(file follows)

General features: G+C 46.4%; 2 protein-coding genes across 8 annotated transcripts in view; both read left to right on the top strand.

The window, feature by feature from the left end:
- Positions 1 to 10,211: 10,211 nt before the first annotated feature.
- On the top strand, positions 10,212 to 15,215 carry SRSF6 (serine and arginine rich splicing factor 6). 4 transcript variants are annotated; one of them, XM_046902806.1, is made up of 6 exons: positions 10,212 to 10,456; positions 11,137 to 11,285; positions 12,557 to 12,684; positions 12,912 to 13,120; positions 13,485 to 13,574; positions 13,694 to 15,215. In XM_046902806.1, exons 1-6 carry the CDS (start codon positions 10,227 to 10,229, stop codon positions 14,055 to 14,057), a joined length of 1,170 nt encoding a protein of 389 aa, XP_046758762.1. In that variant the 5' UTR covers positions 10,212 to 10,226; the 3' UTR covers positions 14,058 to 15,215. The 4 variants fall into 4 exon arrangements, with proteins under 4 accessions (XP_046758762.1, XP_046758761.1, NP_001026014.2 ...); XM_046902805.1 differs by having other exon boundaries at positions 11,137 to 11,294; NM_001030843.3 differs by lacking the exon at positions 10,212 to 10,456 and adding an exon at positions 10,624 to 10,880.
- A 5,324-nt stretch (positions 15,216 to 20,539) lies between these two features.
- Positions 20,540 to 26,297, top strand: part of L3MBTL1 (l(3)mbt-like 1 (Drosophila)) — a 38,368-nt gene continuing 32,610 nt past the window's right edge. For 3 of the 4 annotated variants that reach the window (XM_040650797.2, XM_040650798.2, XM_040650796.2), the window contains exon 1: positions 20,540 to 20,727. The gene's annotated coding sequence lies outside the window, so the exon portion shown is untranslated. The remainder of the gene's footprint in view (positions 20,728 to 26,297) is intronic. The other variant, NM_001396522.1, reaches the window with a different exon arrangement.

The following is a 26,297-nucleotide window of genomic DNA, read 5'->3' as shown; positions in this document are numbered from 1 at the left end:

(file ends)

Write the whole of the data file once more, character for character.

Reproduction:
General features: G+C 46.4%; 2 protein-coding genes across 8 annotated transcripts in view; both read left to right on the top strand.

The window, feature by feature from the left end:
- Positions 1 to 10,211: 10,211 nt before the first annotated feature.
- On the top strand, positions 10,212 to 15,215 carry SRSF6 (serine and arginine rich splicing factor 6). 4 transcript variants are annotated; one of them, XM_046902806.1, is made up of 6 exons: positions 10,212 to 10,456; positions 11,137 to 11,285; positions 12,557 to 12,684; positions 12,912 to 13,120; positions 13,485 to 13,574; positions 13,694 to 15,215. In XM_046902806.1, exons 1-6 carry the CDS (start codon positions 10,227 to 10,229, stop codon positions 14,055 to 14,057), a joined length of 1,170 nt encoding a protein of 389 aa, XP_046758762.1. In that variant the 5' UTR covers positions 10,212 to 10,226; the 3' UTR covers positions 14,058 to 15,215. The 4 variants fall into 4 exon arrangements, with proteins under 4 accessions (XP_046758762.1, XP_046758761.1, NP_001026014.2 ...); XM_046902805.1 differs by having other exon boundaries at positions 11,137 to 11,294; NM_001030843.3 differs by lacking the exon at positions 10,212 to 10,456 and adding an exon at positions 10,624 to 10,880.
- A 5,324-nt stretch (positions 15,216 to 20,539) lies between these two features.
- Positions 20,540 to 26,297, top strand: part of L3MBTL1 (l(3)mbt-like 1 (Drosophila)) — a 38,368-nt gene continuing 32,610 nt past the window's right edge. For 3 of the 4 annotated variants that reach the window (XM_040650797.2, XM_040650798.2, XM_040650796.2), the window contains exon 1: positions 20,540 to 20,727. The gene's annotated coding sequence lies outside the window, so the exon portion shown is untranslated. The remainder of the gene's footprint in view (positions 20,728 to 26,297) is intronic. The other variant, NM_001396522.1, reaches the window with a different exon arrangement.

The following is a 26,297-nucleotide window of genomic DNA, read 5'->3' as shown; positions in this document are numbered from 1 at the left end: